Razer Viper

Review

posted 6/17/2004 by John Yan
other articles by John Yan
After this year’s E3 and meeting with Razer, I came away pretty impressed with their attention to details on their products. They were there to promote their first foray into the optical mouse department and that’s what we have today at Gaming Nexus. Let’s see if the Razer Viper has what it takes to be THE gamer mouse.

Hardcore gamers know that Razer makes some awesome mice for gamers. Their Boomslang has been used by many and gamers who have used it swear up and down that it’s the mouse to use. Razer took some time to jump into the optical field with Microsoft and Logitech having products out for a few years. Razer’s a company that can’t afford to make mistakes and churn out products that are sub par. So, they took their time and have come up with a very high precision mouse that should please many hardcore gamers.

First of all, the mouse is symmetrical. A lot of the high end mice from Logitech and Microsoft are molded for right handers. Razer knows that hardcore gamers aren’t just limited to right handed people. With the symmetrical design, anyone can use the mouse equally. There’s no need to get used to using a mouse with your right hand if you are a southpaw.

Two very large buttons adorn the top of the mouse. The surface of each button has a very nice smooth feel to them and the material helps absorb perspiration quickly. Because of the large surface, you have plenty of options to place your fingertips on the area of the mouse and still click the buttons. The tension on each button has just the right feel to it with a nice definitive click when pressed.

On both sides of the mouse are rubber sides that aid in gripping of the mouse. The non slip side rails feature a striped design that’s very reptilian like. With the rubber sides, gripping the mouse and keeping a nice hold on it was easy and comfortable. The rails run most of the length of each side of the mouse to accommodate a large portion of the thumb/palm area and the ring and pinky finger when holding the mouse.

The bottom features three Teflon coated feet. Less surface area equals less friction and with just three feet compared to the traditional four, the mouse can glide on surfaces with very little of it touching the surface. The Teflon coating helps decrease the friction also making it very easy to move the mouse around. I put the Razer Viper and the Logitech MX510 on the same rubberized surface of my laptop lap desk. Moving the MX510 took a lot more effort than the Razer Viper. The level of resistance is definitely noticeable between the two with the Razer Viper being easy to maneuver around even with just a few fingers on it. Quick gliding allows for quicker movements in games and the Razer Viper has the MX510 beat in that area.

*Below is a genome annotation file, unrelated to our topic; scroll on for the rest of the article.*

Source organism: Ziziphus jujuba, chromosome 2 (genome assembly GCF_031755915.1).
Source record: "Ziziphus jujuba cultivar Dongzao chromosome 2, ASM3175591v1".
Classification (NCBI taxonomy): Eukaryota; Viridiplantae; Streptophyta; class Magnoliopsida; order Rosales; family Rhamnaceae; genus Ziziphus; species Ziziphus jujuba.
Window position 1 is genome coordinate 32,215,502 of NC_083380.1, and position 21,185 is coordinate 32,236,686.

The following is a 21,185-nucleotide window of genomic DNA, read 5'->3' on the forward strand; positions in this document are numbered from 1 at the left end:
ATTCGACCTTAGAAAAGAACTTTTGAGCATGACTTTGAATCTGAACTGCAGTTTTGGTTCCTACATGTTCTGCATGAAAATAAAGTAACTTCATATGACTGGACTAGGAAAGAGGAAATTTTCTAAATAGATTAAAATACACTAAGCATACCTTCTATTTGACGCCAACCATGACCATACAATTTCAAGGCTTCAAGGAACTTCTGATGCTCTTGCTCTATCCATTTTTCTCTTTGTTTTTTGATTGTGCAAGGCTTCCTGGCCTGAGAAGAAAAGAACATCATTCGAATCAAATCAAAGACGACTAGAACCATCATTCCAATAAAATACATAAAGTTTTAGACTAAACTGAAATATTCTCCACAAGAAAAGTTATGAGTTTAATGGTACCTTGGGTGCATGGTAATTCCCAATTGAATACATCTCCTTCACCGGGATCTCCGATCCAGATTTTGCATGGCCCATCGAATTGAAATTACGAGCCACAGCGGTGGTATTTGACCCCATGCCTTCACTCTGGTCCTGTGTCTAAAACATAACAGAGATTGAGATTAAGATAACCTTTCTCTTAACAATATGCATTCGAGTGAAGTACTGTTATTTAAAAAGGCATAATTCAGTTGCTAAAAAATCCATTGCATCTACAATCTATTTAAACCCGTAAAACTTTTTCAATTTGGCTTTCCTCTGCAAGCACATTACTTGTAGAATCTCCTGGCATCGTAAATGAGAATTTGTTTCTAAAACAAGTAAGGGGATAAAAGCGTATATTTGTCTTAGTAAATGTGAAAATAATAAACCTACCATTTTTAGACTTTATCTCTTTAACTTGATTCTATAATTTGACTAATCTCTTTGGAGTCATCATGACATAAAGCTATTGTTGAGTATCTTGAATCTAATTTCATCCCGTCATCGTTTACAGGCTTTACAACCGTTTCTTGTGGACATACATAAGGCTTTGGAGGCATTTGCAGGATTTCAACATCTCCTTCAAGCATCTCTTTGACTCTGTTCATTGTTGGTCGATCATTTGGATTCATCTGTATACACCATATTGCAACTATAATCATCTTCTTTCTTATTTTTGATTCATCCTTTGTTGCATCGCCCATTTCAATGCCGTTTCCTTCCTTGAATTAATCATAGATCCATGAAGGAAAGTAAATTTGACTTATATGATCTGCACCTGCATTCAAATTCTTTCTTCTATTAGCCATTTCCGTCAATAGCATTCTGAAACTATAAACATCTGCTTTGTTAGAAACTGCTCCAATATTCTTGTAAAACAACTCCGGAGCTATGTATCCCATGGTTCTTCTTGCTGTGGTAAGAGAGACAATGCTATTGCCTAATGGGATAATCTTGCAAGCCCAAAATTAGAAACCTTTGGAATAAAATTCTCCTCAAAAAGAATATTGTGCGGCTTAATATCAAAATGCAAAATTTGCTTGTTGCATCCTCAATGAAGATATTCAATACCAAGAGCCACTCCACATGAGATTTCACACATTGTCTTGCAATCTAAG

The wheel mouse has a looser roll and a more subtle click compared to the MX510. Personally, I like a little stronger tension when rolling the mouse but that’s a small personal preference. I didn’t have any issues with the roll on the wheel. I really did like the feel of the click when pressing down on the wheel mouse though. It feels a little stronger than the main buttons and offers a good level of tension when pressed.

The profile is pretty sleek and there’s a large bulb on the palm area of the mouse that makes it comfortable to hold. Some might prefer a larger profile though. If you took the Logitech MX300, stretched it, and lengthen the buttons, it’s close to the profile of the Razer Viper.

On the connector side, the mouse features a gold plated USB connector. While I’m not sure of any advantage of a gold plated connector over a standard one, Razer did take the extra step to include it in the mouse. It might help provide a cleaner connection and improve the signals sent. Some people though believe that it’s all a marketing hype on any product with it. In any case, the Razer Viper does have it. A very generous cord gives you plenty of room to maneuver around when plugged into a computer. You can be sure you won’t get stopped by the cord suddenly stopping your mouse movement because it’s run out of length with the one that’s attached to the Razer Viper.